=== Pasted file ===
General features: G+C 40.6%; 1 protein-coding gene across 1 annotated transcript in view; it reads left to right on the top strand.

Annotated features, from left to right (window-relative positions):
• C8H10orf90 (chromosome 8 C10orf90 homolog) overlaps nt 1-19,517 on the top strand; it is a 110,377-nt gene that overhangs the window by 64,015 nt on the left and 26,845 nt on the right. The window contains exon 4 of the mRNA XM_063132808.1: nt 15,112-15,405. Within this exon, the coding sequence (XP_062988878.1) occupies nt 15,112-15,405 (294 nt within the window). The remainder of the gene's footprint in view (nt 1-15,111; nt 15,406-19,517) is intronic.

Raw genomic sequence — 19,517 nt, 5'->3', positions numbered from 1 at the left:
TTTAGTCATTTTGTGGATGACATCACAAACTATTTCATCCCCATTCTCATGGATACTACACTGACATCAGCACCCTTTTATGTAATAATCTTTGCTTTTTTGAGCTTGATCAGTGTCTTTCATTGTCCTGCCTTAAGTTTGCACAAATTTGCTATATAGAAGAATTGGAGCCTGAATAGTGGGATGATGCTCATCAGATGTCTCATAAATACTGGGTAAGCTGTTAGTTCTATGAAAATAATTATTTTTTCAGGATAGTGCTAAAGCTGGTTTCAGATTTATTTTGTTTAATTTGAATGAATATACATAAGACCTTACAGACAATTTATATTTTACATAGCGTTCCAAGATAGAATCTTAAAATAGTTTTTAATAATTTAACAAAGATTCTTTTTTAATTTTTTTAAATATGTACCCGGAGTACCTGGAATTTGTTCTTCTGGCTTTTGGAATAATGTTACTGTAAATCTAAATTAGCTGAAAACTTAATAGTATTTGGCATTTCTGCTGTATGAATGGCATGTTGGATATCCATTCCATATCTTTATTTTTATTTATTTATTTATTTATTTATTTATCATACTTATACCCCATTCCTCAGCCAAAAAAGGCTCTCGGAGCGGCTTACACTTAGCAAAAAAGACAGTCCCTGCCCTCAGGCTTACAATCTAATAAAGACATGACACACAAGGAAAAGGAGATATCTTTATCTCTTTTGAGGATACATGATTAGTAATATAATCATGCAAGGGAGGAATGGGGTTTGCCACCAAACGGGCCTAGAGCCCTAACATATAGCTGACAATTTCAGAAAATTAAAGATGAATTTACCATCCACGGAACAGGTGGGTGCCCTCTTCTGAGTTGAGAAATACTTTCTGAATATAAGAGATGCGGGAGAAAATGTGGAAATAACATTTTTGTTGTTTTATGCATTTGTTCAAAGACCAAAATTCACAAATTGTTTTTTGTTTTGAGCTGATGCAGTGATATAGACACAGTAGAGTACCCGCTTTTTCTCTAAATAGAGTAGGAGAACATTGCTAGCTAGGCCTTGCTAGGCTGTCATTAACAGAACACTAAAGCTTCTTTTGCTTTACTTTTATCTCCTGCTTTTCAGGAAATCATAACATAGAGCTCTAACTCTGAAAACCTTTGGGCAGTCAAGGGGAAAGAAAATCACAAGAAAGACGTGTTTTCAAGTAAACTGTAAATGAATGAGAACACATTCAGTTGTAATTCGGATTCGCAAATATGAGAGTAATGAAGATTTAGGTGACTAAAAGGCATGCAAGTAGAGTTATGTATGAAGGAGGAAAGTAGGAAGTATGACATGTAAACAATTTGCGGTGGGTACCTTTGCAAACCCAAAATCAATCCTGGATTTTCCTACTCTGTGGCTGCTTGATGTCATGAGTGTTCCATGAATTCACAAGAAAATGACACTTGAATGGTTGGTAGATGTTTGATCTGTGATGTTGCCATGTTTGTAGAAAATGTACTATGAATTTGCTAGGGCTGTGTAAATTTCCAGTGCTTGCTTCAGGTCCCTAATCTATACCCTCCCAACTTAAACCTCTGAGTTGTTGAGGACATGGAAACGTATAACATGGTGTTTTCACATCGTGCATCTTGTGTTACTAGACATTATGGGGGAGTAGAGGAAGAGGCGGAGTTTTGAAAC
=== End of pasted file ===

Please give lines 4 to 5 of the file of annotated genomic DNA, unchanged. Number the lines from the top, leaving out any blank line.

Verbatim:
Raw genomic sequence — 19,517 nt, 5'->3', positions numbered from 1 at the left:
TTTAGTCATTTTGTGGATGACATCACAAACTATTTCATCCCCATTCTCATGGATACTACACTGACATCAGCACCCTTTTATGTAATAATCTTTGCTTTTTTGAGCTTGATCAGTGTCTTTCATTGTCCTGCCTTAAGTTTGCACAAATTTGCTATATAGAAGAATTGGAGCCTGAATAGTGGGATGATGCTCATCAGATGTCTCATAAATACTGGGTAAGCTGTTAGTTCTATGAAAATAATTATTTTTTCAGGATAGTGCTAAAGCTGGTTTCAGATTTATTTTGTTTAATTTGAATGAATATACATAAGACCTTACAGACAATTTATATTTTACATAGCGTTCCAAGATAGAATCTTAAAATAGTTTTTAATAATTTAACAAAGATTCTTTTTTAATTTTTTTAAATATGTACCCGGAGTACCTGGAATTTGTTCTTCTGGCTTTTGGAATAATGTTACTGTAAATCTAAATTAGCTGAAAACTTAATAGTATTTGGCATTTCTGCTGTATGAATGGCATGTTGGATATCCATTCCATATCTTTATTTTTATTTATTTATTTATTTATTTATTTATCATACTTATACCCCATTCCTCAGCCAAAAAAGGCTCTCGGAGCGGCTTACACTTAGCAAAAAAGACAGTCCCTGCCCTCAGGCTTACAATCTAATAAAGACATGACACACAAGGAAAAGGAGATATCTTTATCTCTTTTGAGGATACATGATTAGTAATATAATCATGCAAGGGAGGAATGGGGTTTGCCACCAAACGGGCCTAGAGCCCTAACATATAGCTGACAATTTCAGAAAATTAAAGATGAATTTACCATCCACGGAACAGGTGGGTGCCCTCTTCTGAGTTGAGAAATACTTTCTGAATATAAGAGATGCGGGAGAAAATGTGGAAATAACATTTTTGTTGTTTTATGCATTTGTTCAAAGACCAAAATTCACAAATTGTTTTTTGTTTTGAGCTGATGCAGTGATATAGACACAGTAGAGTACCCGCTTTTTCTCTAAATAGAGTAGGAGAACATTGCTAGCTAGGCCTTGCTAGGCTGTCATTAACAGAACACTAAAGCTTCTTTTGCTTTACTTTTATCTCCTGCTTTTCAGGAAATCATAACATAGAGCTCTAACTCTGAAAACCTTTGGGCAGTCAAGGGGAAAGAAAATCACAAGAAAGACGTGTTTTCAAGTAAACTGTAAATGAATGAGAACACATTCAGTTGTAATTCGGATTCGCAAATATGAGAGTAATGAAGATTTAGGTGACTAAAAGGCATGCAAGTAGAGTTATGTATGAAGGAGGAAAGTAGGAAGTATGACATGTAAACAATTTGCGGTGGGTACCTTTGCAAACCCAAAATCAATCCTGGATTTTCCTACTCTGTGGCTGCTTGATGTCATGAGTGTTCCATGAATTCACAAGAAAATGACACTTGAATGGTTGGTAGATGTTTGATCTGTGATGTTGCCATGTTTGTAGAAAATGTACTATGAATTTGCTAGGGCTGTGTAAATTTCCAGTGCTTGCTTCAGGTCCCTAATCTATACCCTCCCAACTTAAACCTCTGAGTTGTTGAGGACATGGAAACGTATAACATGGTGTTTTCACATCGTGCATCTTGTGTTACTAGACATTATGGGGGAGTAGAGGAAGAGGCGGAGTTTTGAAAC